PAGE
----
Prenatal Exercise

Pregnant woman in water doing prenatal exercise at Fish & Field Biokineticsts

During pregnancy, it is to be expected that the body will undergo many physiological changes. Prenatal exercise can help your body adapt to these changes. Some of these include postural changes, lumbar lordosis resulting in lower back pain and a shift in the center of gravity resulting in gait changes. Women also experience increased levels of the hormone ‘Relaxin’, which in turn increases ligament laxity causing joint mobility. Weight gain is inevitable, thus the focus during pregnancy should not be on weight loss, but rather on controlled and healthy weight gain.  

“In the absence of either medical or obstetric complications, all pregnant women should be encouraged to participate in aerobic and strength-conditioning training at a moderate intensity on most or all days of the week”.
– American Collage of Obstetricians and Gynaecologists (ACOG)

Benefits of prenatal exercise

The benefits of exercising during pregnancy are endless. Prenatal exercise increases cardiovascular and muscular fitness while significantly decreasing the risk of developing gestational diabetes or pre-eclampsia (a potentially dangerous pregnancy complication characterised by high blood pressure). While increasing upper body and abdominal strength improves posture, it also decreases incidents of back pain. Regular exercise improves circulation, minimises swelling, increases self-esteem, promotes better sleeping patterns and increases energy levels. Research suggests that a mother’s fitness levels can result in shorter labour, fewer medical interventions and less exhaustion during labour. Enhanced recovery after childbirth is another major benefit.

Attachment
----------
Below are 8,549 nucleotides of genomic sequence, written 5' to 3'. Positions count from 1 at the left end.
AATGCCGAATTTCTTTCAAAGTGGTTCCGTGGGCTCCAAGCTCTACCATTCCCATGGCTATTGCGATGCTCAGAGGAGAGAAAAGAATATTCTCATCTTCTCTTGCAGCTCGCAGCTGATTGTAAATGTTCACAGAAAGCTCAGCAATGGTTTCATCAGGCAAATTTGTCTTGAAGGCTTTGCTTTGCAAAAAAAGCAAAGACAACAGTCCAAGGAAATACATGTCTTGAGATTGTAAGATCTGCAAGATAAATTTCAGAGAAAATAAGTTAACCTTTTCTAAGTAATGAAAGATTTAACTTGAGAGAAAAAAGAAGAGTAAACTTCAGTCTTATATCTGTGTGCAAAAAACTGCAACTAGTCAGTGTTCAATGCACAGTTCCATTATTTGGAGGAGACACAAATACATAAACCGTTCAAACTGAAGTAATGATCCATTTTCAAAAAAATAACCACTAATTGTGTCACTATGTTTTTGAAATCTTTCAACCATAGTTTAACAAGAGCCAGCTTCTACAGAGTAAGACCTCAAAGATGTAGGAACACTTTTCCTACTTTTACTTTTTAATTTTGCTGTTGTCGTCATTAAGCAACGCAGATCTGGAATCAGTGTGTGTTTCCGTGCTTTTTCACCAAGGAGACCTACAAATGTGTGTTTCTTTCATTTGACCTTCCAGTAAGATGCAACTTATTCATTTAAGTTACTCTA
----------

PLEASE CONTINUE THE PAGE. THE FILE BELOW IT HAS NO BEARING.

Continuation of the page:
How much exercise should I be doing?

According to the ACOG, during pregnancy, women should partake in mild to moderate intensity exercise on most or all days of the week. A minimum of 3 days a week is a good place to start. Exercise duration should be anywhere between 30 to 60 minutes long. Women who are pregnant should be aware of the decreased amount of oxygen available to them during aerobic exercise. This is due to the enlargement of their uterus pushing the diaphragm up and decreasing the vertical diameter of the thoracic cavity. Respiration becomes more thoracic as abdominal movements become restricted. It is therefore not uncommon to be short of breath when exercising during pregnancy. It is encouraged to modify the intensity of exercise according to symptoms. Pregnant women should stop exercising when fatigued and never exercise to exhaustion. 

Is one form of exercise more beneficial than another?

When choosing your preferred exercise regime, it is important to consider whether it is safe, comfortable, and individualised to you and your maternal health. Beneficial forms of exercise include cardiovascular exercise, aquatic exercise, strength and toning, Kegel exercises, resistance training and gentle stretching. 

Cardiovascular exercises are those which involve large muscle groups working in a continuous rhythmic manner such as walking, cycling, rowing or swimming. Strengthening and toning exercises such as Pilates for example, should focus on posture and pelvic stability. It is also important to adapt your exercises according to which stage of pregnancy you are in.